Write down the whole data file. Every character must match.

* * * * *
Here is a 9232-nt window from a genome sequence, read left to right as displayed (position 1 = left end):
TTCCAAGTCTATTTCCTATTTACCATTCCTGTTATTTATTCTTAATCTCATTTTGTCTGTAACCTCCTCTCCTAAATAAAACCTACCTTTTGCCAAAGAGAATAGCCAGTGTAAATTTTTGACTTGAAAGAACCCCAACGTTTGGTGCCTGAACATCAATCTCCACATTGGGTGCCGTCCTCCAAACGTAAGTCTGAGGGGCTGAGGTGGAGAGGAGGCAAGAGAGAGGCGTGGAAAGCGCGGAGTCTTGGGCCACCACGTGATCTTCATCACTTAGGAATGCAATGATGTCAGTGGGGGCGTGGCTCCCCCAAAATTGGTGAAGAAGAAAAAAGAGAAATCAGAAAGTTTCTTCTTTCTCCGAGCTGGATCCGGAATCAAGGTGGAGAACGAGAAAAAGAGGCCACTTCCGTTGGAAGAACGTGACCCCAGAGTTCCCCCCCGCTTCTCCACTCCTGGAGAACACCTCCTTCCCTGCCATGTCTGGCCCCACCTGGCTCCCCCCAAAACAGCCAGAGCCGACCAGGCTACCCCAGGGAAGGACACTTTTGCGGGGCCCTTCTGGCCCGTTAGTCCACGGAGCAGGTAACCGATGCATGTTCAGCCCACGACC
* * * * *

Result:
Here is a 9232-nt window from a genome sequence, read left to right as displayed (position 1 = left end):
TTCCAAGTCTATTTCCTATTTACCATTCCTGTTATTTATTCTTAATCTCATTTTGTCTGTAACCTCCTCTCCTAAATAAAACCTACCTTTTGCCAAAGAGAATAGCCAGTGTAAATTTTTGACTTGAAAGAACCCCAACGTTTGGTGCCTGAACATCAATCTCCACATTGGGTGCCGTCCTCCAAACGTAAGTCTGAGGGGCTGAGGTGGAGAGGAGGCAAGAGAGAGGCGTGGAAAGCGCGGAGTCTTGGGCCACCACGTGATCTTCATCACTTAGGAATGCAATGATGTCAGTGGGGGCGTGGCTCCCCCAAAATTGGTGAAGAAGAAAAAAGAGAAATCAGAAAGTTTCTTCTTTCTCCGAGCTGGATCCGGAATCAAGGTGGAGAACGAGAAAAAGAGGCCACTTCCGTTGGAAGAACGTGACCCCAGAGTTCCCCCCCGCTTCTCCACTCCTGGAGAACACCTCCTTCCCTGCCATGTCTGGCCCCACCTGGCTCCCCCCAAAACAGCCAGAGCCGACCAGGCTACCCCAGGGAAGGACACTTTTGCGGGGCCCTTCTGGCCCGTTAGTCCACGGAGCAGGTAACCGATGCATGTTCAGCCCACGACC